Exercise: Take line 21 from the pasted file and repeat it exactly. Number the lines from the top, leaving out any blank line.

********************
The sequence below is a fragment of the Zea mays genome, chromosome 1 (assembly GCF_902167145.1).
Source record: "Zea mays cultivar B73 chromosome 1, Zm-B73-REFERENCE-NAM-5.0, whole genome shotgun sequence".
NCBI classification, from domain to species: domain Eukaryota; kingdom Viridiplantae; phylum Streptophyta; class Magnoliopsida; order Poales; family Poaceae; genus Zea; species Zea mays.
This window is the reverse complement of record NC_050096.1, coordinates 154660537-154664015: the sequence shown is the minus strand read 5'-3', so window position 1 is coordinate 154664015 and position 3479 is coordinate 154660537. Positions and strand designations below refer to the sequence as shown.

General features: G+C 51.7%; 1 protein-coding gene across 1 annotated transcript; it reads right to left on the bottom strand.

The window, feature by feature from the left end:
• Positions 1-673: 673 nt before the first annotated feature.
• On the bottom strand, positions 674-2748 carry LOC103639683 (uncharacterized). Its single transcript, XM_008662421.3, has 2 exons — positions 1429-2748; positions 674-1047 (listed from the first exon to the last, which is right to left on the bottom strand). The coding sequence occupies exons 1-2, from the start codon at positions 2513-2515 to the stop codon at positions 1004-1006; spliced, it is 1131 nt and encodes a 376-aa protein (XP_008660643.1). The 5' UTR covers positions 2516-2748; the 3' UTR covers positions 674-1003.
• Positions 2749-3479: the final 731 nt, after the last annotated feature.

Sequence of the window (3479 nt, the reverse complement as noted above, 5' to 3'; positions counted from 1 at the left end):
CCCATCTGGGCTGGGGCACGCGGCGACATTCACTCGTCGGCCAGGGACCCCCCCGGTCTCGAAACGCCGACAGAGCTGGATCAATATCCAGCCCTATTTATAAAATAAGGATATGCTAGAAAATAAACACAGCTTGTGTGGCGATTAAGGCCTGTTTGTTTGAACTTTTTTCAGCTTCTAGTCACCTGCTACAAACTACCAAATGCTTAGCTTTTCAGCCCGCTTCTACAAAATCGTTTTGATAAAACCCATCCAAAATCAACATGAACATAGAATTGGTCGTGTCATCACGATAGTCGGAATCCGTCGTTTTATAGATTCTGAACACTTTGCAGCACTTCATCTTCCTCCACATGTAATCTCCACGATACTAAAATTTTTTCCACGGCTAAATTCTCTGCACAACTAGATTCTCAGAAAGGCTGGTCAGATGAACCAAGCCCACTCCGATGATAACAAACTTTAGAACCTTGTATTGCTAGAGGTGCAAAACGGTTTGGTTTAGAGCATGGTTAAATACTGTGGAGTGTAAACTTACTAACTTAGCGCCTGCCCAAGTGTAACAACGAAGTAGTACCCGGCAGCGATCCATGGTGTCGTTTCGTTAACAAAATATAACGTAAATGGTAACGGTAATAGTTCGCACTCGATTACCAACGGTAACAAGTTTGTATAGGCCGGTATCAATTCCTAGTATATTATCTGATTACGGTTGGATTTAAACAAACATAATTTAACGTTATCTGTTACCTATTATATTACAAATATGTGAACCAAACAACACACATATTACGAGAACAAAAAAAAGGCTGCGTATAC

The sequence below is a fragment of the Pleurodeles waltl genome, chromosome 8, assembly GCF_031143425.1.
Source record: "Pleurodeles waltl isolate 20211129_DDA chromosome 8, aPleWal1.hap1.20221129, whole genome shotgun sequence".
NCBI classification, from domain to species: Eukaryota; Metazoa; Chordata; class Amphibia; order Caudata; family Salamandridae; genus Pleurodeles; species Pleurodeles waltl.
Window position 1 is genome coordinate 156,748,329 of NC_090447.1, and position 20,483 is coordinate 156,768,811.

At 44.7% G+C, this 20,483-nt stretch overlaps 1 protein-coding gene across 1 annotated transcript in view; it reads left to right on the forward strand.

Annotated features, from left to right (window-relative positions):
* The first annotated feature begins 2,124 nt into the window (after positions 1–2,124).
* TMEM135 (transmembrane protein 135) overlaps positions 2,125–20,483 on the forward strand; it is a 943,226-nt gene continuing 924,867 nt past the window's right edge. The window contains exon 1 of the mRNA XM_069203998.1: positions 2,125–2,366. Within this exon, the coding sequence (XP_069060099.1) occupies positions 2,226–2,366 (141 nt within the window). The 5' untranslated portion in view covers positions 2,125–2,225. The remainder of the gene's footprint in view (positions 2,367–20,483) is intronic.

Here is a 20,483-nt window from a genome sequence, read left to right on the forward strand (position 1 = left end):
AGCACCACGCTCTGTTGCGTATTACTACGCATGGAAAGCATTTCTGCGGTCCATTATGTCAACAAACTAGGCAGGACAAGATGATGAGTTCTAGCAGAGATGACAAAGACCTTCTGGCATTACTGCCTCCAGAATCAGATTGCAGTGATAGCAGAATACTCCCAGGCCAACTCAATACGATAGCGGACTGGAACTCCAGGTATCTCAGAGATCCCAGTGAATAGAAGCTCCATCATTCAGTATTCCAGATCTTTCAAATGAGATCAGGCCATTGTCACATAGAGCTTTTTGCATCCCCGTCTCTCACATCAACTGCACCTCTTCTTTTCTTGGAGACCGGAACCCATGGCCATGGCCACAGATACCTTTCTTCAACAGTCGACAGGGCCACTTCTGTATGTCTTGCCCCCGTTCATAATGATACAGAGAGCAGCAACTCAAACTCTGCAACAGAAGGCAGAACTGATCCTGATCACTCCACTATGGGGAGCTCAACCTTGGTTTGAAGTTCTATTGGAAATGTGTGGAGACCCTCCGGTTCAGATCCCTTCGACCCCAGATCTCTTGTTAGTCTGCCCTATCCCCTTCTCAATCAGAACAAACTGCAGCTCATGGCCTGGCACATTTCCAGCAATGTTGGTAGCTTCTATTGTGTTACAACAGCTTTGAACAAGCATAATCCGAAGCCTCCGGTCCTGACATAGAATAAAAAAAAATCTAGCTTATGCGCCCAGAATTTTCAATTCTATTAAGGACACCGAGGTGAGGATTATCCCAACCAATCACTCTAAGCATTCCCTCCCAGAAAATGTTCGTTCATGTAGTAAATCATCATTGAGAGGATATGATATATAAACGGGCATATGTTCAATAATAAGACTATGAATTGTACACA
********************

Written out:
AGCACCACGCTCTGTTGCGTATTACTACGCATGGAAAGCATTTCTGCGGTCCATTATGTCAACAAACTAGGCAGGACAAGATGATGAGTTCTAGCAGAGATGACAAAGACCTTCTGGCATTACTGCCTCCAGAATCAGATTGCAGTGATAGCAGAATACTCCCAGGCCAACTCAATACGATAGCGGACTGGAACTCCAGGTATCTCAGAGATCCCAGTGAATAGAAGCTCCATCATTCAGTATTCCAGATCTTTCAAATGAGATCAGGCCATTGTCACATAGAGCTTTTTGCATCCCCGTCTCTCACATCAACTGCACCTCTTCTTTTCTTGGAGACCGGAACCCATGGCCATGGCCACAGATACCTTTCTTCAACAGTCGACAGGGCCACTTCTGTATGTCTTGCCCCCGTTCATAATGATACAGAGAGCAGCAACTCAAACTCTGCAACAGAAGGCAGAACTGATCCTGATCACTCCACTATGGGGAGCTCAACCTTGGTTTGAAGTTCTATTGGAAATGTGTGGAGACCCTCCGGTTCAGATCCCTTCGACCCCAGATCTCTTGTTAGTCTGCCCTATCCCCTTCTCAATCAGAACAAACTGCAGCTCATGGCCTGGCACATTTCCAGCAATGTTGGTAGCTTCTATTGTGTTACAACAGCTTTGAACAAGCATAATCCGAAGCCTCCGGTCCTGACATAGAATAAAAAAAAATCTAGCTTATGCGCCCAGAATTTTCAATTCTATTAAGGACACCGAGGTGAGGATTATCCCAACCAATCACTCTAAGCATTCCCTCCCAGAAAATGTTCGTTCATGTAGTAAATCATCATTGAGAGGATATGATATATAAACGGGCATATGTTCAATAATAAGACTATGAATTGTACACA